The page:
<>Muscle relaxants: Muscle spasm is not universally accepted as a cause of back pain, and most relaxants have no effect on muscle spasm. Muscle relaxants may be more effective than a placebo (sugar pill) in treating back pain, but none has been shown to be superior to NSAIDs. No additional benefit is gained by using muscle relaxants in combination with NSAIDs over using NSAIDs alone. Muscle relaxants cause drowsiness in up to 30% of people taking them. Their use is not routinely recommended.
<>Clinical examination and diagnostic skills are essential in the workup of low back pain. Athletes with neurologic compromise, fever, chills, or incontinence of bowel or bladder function or those with mechanism of action that could result in fracture or other serious injuries must first be evaluated for emergent causes. Workup and diagnosis must be individualized on the basis of differential diagnosis.
<>If your purse or briefcase tips the scales at more than 10% of your weight, it’s too heavy. And you need to carry it right. Your best bet is a model with a long strap that lets you position it across your chest like a messenger bag. Our pick: the Ellington Leather Moroccan Shoulder Bag ($169.90). Can’t part with your shorter-strapped number? Switch shoulders every 20 minutes.
<>2013 — New section: An overdue upgrade! This way pain and fear power each other is now explained much more clearly and thoroughly than before. It’s noteworthy that, with this update, Dr. Lorimer Moseley’s valuable perspective on back pain is now fairly well-represented in this book. [Section: Pain and fear, together at last: an even simpler vicious cycle.]
<>High-quality evidence shows that individual patient education of greater than two hours is more effective than no education or less-intense education for pain that persists for four weeks or more.23 Moderate-quality evidence shows that less-intense individual education and advice to stay active have small benefits and are at least as effective as other back pain interventions.23,24 It is unclear whether patient education and advice for patients with acute low back pain are cost-effective.25
<>Tip: One good pre-activity stretch is a yoga move called the cat-cow: Start on your hands and knees with your back straight and your head and neck in line. On an inhale, drop your belly toward the ground and look up toward the ceiling (cow pose). On an exhale, tuck in your stomach, arch your back and lower your head to your chest (cat pose). Do it gently, and stop if you feel any pain.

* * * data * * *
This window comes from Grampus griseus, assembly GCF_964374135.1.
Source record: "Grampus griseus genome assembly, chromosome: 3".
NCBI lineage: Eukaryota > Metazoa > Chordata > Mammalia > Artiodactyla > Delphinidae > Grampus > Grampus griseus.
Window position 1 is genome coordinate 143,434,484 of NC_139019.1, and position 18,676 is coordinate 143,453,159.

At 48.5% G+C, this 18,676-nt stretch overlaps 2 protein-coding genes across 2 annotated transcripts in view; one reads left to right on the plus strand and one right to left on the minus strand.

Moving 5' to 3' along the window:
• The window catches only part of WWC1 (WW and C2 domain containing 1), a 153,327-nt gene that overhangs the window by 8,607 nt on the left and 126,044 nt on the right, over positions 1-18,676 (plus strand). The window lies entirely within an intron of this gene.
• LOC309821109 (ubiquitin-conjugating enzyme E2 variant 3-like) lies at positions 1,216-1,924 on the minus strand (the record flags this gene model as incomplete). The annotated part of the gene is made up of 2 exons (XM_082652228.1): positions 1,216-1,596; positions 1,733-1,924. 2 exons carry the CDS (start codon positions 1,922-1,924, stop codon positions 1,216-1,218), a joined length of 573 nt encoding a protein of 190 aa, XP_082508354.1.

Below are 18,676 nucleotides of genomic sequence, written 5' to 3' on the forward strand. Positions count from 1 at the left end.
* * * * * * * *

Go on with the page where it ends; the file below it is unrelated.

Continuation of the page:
<>Sitting at a desk for eight (or more) hours a day can really do a number on your back. Make sure to sit with your back against your chair (get a lumbar pillow if you chair doesn’t allow this) and both feet flat on the floor. Another option: Try using a stability ball as your desk chair like many Health staffers do—good posture is a must just to stay on the thing. Start off slow (20 minutes at a time), and if it feels good, stick with it.
<>Back pain can have many underlying reasons, but often no specific cause will be found and the pain will stop. This chapter will review many of the causes of back pain and proper evaluation and diagnosis. Please be sure to discuss your individual symptoms as well as the suggested treatments with your health-care professional to determine the appropriate diagnostic and treatment plan for your circumstances.
<>I apply a MythBusters approach to health care (without explosives): I have fun questioning everything. I don’t claim to have The Answer for low back pain. When I don’t know, I admit it. I read scientific journals, I explain the science behind key points (there are more than 460 footnotes here, drawn from a huge bibliography), and I always link to my sources.
<>Preliminary research suggests that hypnotherapy may be of some use in the treatment of low back pain. For instance, a pilot study published in the International Journal of Clinical and Experimental Hypnosis found that a four-session hypnosis program (combined with a psychological education program) significantly reduced pain intensity and led to improvements in mood among patients with chronic low back pain.